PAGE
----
A Jobs Plan that retains people’s dignity is key to solving poverty
As unemployment reaches a 12-year high, the St Vincent de Paul Society National Council of Australia has today urged the government to cut poverty, and address the structural drivers of unemployment, rather than cutting social spending or micro-managing people’s lives. The Society makes these calls in response to the release of the interim report into welfare commissioned by Government, A New System for Better Employment and Social Outcomes, submissions to which are due on August 8.
Chief Executive, Dr John Falzon called for:
- A Jobs Plan for Australia
“We need a Jobs Plan, not a bashing-the-unemployed plan. Behavioural approaches will not solve structural problems. We agree with the Report that reshaping the way we think about work and employment in Australia to make it more inclusive is the responsibility of all of us – including government, business, communities, and individuals. But the enormity of the challenge is such that government must step in and do what the labour market cannot. There are around 1.5 million unemployed and underemployed people competing for 150,000 job vacancies. Neither sticks nor carrots will fix this. Neither Work-for-the-Dole nor absurd levels of compliance and cruelty will address labour market conditions, especially in areas of high unemployment.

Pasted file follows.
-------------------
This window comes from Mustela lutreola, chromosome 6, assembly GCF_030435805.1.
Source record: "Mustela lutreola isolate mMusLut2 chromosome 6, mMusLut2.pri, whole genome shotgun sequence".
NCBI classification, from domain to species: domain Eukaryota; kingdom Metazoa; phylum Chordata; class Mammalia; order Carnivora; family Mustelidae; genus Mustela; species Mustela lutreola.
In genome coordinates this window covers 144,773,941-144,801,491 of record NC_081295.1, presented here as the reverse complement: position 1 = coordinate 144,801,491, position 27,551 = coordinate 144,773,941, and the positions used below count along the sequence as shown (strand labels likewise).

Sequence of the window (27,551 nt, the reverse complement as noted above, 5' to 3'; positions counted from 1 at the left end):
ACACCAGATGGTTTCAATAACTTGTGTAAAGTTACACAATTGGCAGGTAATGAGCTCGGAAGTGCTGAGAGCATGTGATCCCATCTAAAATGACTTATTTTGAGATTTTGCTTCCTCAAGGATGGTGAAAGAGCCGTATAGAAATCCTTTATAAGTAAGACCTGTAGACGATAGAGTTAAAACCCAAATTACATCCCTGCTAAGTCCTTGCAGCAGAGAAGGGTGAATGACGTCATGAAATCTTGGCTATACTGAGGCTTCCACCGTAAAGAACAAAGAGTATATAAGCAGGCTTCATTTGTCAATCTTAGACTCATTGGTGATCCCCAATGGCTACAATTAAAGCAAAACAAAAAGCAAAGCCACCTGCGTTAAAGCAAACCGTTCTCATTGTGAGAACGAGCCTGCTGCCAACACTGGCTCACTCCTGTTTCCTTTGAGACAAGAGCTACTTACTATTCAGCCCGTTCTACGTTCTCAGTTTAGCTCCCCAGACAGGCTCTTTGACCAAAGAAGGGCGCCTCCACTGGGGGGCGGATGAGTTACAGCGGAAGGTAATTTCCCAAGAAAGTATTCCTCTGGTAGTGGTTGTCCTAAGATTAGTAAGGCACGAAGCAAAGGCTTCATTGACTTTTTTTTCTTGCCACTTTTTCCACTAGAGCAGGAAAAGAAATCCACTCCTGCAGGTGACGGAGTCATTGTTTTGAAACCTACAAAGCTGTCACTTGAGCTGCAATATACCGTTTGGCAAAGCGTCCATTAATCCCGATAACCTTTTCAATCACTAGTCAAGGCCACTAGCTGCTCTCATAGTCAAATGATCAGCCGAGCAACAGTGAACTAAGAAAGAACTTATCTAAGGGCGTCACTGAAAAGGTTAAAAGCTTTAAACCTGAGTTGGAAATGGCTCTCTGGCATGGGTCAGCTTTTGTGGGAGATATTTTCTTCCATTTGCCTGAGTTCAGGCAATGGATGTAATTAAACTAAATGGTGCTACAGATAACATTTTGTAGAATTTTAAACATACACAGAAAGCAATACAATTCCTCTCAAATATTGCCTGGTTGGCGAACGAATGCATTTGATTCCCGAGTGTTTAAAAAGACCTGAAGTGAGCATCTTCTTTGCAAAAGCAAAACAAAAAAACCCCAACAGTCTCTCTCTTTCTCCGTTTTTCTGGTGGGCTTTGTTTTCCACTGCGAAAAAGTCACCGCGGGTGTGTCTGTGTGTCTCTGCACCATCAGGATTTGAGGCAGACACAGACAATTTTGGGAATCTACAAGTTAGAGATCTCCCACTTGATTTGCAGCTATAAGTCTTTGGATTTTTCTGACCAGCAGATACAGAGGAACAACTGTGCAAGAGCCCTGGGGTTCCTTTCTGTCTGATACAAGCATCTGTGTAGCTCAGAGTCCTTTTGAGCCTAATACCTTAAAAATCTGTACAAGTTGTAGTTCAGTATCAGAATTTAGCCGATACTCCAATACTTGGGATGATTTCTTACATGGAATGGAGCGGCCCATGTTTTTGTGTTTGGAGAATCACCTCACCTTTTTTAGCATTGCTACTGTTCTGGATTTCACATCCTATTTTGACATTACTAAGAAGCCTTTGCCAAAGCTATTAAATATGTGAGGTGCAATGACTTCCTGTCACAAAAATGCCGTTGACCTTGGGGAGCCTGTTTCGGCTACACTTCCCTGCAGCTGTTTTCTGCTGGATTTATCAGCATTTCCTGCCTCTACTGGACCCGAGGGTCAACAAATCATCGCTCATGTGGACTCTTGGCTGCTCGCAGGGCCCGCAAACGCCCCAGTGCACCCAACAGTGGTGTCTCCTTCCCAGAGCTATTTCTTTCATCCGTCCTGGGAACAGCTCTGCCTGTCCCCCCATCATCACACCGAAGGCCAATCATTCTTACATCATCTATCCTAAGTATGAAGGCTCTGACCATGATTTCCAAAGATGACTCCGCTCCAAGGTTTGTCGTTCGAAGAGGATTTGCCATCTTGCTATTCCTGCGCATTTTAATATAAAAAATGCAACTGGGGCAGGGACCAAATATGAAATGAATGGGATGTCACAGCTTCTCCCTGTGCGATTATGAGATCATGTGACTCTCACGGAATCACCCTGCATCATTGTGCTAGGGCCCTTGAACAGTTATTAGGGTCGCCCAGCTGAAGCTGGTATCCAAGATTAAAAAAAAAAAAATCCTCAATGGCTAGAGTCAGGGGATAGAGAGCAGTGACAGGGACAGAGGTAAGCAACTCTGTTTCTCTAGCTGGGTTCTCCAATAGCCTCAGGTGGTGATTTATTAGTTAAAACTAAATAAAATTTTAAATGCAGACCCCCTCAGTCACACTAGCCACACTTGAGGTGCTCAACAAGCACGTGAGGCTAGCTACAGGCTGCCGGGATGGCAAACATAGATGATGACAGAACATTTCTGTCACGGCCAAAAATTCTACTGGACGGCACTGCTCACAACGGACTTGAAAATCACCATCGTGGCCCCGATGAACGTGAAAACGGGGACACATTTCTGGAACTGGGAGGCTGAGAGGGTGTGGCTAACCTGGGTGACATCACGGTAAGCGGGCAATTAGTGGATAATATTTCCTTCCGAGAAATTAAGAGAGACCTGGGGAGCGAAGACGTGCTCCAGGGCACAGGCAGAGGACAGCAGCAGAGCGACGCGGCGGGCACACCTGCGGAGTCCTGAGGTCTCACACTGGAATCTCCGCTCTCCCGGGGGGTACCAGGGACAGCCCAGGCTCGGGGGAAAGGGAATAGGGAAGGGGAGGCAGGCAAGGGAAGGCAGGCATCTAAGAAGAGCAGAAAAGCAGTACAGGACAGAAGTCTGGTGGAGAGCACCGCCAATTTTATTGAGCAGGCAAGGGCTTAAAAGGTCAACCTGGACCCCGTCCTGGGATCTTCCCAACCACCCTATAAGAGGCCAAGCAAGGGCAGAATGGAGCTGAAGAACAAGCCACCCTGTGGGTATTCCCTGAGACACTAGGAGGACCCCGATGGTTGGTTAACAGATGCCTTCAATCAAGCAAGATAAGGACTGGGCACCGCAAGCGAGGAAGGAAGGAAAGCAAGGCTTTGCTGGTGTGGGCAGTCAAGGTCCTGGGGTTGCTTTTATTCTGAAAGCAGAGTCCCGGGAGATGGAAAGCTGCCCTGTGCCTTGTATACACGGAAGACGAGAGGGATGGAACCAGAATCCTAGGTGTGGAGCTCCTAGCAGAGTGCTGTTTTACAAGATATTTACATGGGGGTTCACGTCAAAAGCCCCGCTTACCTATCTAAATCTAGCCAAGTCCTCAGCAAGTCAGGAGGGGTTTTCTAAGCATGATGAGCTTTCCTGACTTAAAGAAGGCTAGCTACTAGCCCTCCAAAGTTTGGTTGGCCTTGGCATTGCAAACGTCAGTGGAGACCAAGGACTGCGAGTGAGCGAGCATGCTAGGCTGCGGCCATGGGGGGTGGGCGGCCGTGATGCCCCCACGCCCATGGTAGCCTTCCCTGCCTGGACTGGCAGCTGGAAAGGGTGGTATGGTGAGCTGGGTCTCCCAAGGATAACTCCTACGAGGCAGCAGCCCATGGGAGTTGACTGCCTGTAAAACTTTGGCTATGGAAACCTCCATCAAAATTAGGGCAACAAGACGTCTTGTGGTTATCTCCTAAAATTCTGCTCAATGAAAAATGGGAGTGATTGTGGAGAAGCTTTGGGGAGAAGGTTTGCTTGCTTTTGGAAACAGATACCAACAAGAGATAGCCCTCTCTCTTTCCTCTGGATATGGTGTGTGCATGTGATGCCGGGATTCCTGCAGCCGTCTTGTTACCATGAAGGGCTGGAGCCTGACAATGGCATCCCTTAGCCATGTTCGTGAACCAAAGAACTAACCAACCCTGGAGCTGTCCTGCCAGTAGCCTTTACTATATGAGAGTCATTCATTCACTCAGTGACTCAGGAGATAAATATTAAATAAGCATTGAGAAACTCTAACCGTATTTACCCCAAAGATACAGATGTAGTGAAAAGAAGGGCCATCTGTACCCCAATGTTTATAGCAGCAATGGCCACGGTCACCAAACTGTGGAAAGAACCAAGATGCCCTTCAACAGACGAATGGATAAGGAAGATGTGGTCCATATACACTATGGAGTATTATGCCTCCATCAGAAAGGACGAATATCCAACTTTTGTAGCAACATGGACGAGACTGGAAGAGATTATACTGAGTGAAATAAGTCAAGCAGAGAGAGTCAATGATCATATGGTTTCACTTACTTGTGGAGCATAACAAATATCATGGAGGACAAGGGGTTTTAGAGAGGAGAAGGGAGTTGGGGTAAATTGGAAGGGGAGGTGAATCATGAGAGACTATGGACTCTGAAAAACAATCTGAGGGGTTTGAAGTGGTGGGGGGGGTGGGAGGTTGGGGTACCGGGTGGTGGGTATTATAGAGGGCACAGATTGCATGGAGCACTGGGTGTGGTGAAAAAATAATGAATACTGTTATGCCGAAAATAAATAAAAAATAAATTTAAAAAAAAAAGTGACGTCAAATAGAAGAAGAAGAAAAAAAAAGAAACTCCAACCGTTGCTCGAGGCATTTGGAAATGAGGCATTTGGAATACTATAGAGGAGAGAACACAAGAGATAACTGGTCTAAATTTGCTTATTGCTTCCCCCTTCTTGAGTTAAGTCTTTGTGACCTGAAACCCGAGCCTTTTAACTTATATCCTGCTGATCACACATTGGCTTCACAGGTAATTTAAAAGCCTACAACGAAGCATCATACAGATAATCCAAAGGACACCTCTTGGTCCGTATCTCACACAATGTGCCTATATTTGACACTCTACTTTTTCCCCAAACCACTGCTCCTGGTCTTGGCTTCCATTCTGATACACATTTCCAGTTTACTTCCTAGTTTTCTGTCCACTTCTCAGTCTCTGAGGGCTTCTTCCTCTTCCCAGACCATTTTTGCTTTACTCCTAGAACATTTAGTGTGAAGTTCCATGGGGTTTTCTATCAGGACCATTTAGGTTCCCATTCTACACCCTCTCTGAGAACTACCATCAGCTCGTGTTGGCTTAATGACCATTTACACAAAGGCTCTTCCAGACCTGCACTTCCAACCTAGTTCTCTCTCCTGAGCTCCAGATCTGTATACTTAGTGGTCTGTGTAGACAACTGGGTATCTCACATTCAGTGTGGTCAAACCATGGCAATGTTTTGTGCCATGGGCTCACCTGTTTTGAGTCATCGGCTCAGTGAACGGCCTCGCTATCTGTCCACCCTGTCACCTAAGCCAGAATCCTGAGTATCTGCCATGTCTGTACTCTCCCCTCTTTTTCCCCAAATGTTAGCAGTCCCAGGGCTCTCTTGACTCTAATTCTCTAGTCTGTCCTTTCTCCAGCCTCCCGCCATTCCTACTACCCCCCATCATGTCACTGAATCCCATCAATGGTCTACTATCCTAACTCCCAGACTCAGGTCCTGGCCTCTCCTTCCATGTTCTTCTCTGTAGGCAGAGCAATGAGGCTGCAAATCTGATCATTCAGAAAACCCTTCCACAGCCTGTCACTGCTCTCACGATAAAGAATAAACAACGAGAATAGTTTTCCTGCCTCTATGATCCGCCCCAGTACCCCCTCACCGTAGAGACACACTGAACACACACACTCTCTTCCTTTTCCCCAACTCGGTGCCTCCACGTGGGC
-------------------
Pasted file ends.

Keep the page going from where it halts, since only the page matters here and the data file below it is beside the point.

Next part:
- Increased and appropriately indexed payment rates
“People need income adequacy, not forced income management; dignity, not demonisation. Australia already spends comparatively little on welfare by international standards, and our taxation is low. We must increase income support payments and index them to wages so that people are not forced to live below the poverty line. The current level of Newstart is so low that it has actually become an obstacle to employment participation.
“The aim of the system must be primarily to alleviate poverty and ensure that no one is denied the essentials of life. The aim should not be humiliation, nor control. We reject the interim report’s suggestions of expanding compulsory income management and Work-for-the-Dole. These are tired old approaches that are, at best, ideological distractions and, at worst, means of humiliation and control, punishing people who can’t find work,” Dr Falzon said.
National President, Anthony Thornton, said the St Vincent de Paul Society remains deeply concerned by many of the proposed Budget measures that have been designed to ramp up inequality and punish the poor.
“Budget measures, such as denying income support to people aged under 30 for six months in every year and the changes to the higher education system, will hit the poor far harder than the rich, thus continuing to lock them out of the employment market,” Mr Thornton said.